It is hard to keep track of all the developments in the frenzied circus of tomfoolery and gutter politics that is the Donald Trump campaign. But here's one that should be noted. In fact, it might explain the unexplainable. The Financial Times, an outlet not given to colourful exaggeration or to floating outrageous untruths, reported recently that Trump's son-in-law had met with potential investors to canvass the possibility of starting a Trump television network.
It makes sense, in a weird way. Of course, there is no acknowledgment from inside the Trump circus that "Trump TV" is on the horizon. That might lead to the impression that Trump has conceded that he will lose and is already eyeing future endeavours.
And the possibility that Trump expects to win and, simultaneously, launch "Trump TV" is vaguely outlandish. Why, people might assume that, like Vladimir Putin, Donald Trump would like both political power and a TV channel to support him and smite his enemies.
At first, the idea of a Trump television channel engages us as fodder for fun. What on earth would such a channel broadcast? One can have sport imagining a weekly "Nasty Woman" movies slot. Gone Girl would be in endless rotation, being about a woman who lies and colludes with a corrupt media. It would air with Trump's personal endorsement – "No wonder this book and this movie were huge. Huge. It shows us the truth about how nasty women operate." There might be a travel-program slot, with Nigel Farage, the former UK Independence Party leader, now Trump supporter, engaging viewers with: "How to visit Britain without meeting any non-white people." I leave the content of a "Bad Hombres" movie slot up to your own vivid imagination.
But, in truth, there's nothing very funny about the idea of a Trump TV outlet. While new TV channels aren't easy to establish – ask Oprah Winfrey about the tribulations of the Oprah Winfrey Network – digital technology makes the possibility of a makeshift but impactful outlet a real possibility. Trump already has the backing of the far-right Breitbart News online platforms. Combine a Web channel with a minor cable presence and add Facebook video and other social-media platforms, and you have a going concern. About eight million people watched Trump's Facebook video discussion around the third presidential debate last week.
What makes the possible channel dangerous is its viability as a lunatic-fringe outlet that acts in permanent angry opposition to a Hillary Clinton presidency. It would, naturally, question the legitimacy of Clinton's presidency on a non-stop basis. Trump's old birtherism campaign against Barack Obama would pale in comparison.
Already, part of the engine that drives the frazzled Trump campaign is a livid, infantile loathing of existing media, especially CNN and the larger influential newspapers. Fox News no longer offers succour to Trump supporters. Trump has alienated Fox, with the exception of Sean Hannity, who looks out for Trump with gimlet-eyed intensity even to the point of upbraiding his colleagues who appear to waver in their support.
A mass of Trump followers who already believe that the existing media are biased and unreliable are hungry for an outlet that reflects their views and that of Trump himself. And the fact that no major media outlet has endorsed Trump for the presidency creates a vacuum that must be filled.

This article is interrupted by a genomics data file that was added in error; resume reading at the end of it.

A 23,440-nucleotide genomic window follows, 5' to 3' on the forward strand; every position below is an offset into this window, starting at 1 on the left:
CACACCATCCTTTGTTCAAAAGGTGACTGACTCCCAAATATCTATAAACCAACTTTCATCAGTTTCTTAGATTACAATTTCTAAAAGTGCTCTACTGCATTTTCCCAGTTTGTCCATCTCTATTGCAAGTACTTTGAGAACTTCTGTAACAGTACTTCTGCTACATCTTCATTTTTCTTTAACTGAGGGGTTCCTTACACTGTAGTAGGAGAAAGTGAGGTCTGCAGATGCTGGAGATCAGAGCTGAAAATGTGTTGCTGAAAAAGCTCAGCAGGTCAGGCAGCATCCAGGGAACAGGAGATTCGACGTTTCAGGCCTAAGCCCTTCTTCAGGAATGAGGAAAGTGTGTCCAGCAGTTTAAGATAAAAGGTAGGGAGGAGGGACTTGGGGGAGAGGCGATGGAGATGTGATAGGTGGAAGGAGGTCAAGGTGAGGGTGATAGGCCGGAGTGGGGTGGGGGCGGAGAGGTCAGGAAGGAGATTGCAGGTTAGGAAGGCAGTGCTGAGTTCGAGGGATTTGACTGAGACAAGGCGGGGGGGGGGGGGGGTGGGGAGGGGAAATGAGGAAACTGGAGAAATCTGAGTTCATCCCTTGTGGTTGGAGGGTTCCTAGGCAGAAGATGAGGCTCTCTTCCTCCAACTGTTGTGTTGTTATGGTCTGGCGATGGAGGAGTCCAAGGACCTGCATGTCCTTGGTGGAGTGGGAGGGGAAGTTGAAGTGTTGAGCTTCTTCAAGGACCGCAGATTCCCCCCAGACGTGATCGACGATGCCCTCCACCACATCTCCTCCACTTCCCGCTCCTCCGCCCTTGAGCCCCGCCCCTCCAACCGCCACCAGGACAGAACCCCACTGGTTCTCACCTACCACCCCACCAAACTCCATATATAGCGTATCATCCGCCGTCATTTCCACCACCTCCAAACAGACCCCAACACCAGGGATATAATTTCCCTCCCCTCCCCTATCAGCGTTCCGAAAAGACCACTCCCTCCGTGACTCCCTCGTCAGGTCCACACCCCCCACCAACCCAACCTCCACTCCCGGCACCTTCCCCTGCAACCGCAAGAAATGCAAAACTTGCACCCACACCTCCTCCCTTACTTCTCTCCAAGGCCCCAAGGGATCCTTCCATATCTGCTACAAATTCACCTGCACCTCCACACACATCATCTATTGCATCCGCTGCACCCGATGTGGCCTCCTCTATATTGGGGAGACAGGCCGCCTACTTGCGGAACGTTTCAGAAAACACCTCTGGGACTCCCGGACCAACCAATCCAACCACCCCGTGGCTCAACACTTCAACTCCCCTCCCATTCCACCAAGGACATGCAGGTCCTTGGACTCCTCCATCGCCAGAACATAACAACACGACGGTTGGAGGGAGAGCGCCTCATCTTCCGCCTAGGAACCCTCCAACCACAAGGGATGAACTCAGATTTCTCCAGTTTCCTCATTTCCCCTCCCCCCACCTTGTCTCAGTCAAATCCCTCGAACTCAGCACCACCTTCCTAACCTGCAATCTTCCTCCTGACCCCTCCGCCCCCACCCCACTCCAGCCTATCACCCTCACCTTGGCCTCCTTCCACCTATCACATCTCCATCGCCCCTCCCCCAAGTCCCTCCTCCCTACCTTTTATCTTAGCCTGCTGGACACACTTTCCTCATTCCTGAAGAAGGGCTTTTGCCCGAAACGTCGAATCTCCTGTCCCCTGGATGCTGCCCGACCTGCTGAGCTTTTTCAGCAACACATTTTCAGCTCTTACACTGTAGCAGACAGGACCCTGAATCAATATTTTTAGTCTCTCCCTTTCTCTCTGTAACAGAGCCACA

What might fill it is to be feared. There is the dangerous possibility that a Trump-controlled media outlet would foment not just anger, but violence against a Hillary Clinton presidency. While that might seem as outlandish as the content of a Trump-curated TV channel, the sheer vigour of his campaign through the Republican primaries to now underlines the volatility of the American electorate.
More probable, mind you, is the leverage of influence that comes with a media outlet. A Trump-controlled outlet could be a Tea Party of the digital age, a judge and jury to assess Republican politicians and policies for years to come.
Influence matters enormously in this scenario. Consider this curiosity – the National Enquirer is one of the very few publications to endorse Trump. And that's not something to joke about. The Enquirer's parent company, American Media Inc., has money to burn. It likes influence. Its chairman, president and chief executive officer, one David Pecker, a friend of Trump, was just appointed to the board of Postmedia, owners of the National Post and other papers in Canada, through some complicated hedge-fund deal. Riddle me that.
The idea of a Trump TV/media outlet would certainly appeal to the vanity of Donald Trump and his family. But a pointless vanity project is not what it would be. It would be mad, bad and dangerous, and not without fans or backers. The frenzied circus of tomfoolery and gutter politics would go on and on.
Mohawk Girls (APTN, 9:30 p.m.) returns for a fourth season. It remains one of the truly original, far-out shows on Canadian TV, a concoction of comedy, drama and whimsy that is never reined in. Anchored in the lives of four young women in Kahnawake, it challenges many conventions about how the lives of young women are portrayed on TV. A summary of what has been happening will give you a flavour. Caitlin (Heather White) is trying to adjust her life and recover joy after an abortion. She remains entangled with Butterhead (Meegwun Fairbrother), who is a helluva lover boy. As for Zoe (Brittany LeBorgne), she's still trying to keep secret her dedication to kinky, unorthodox sexual encounters. It's like nothing you've seen.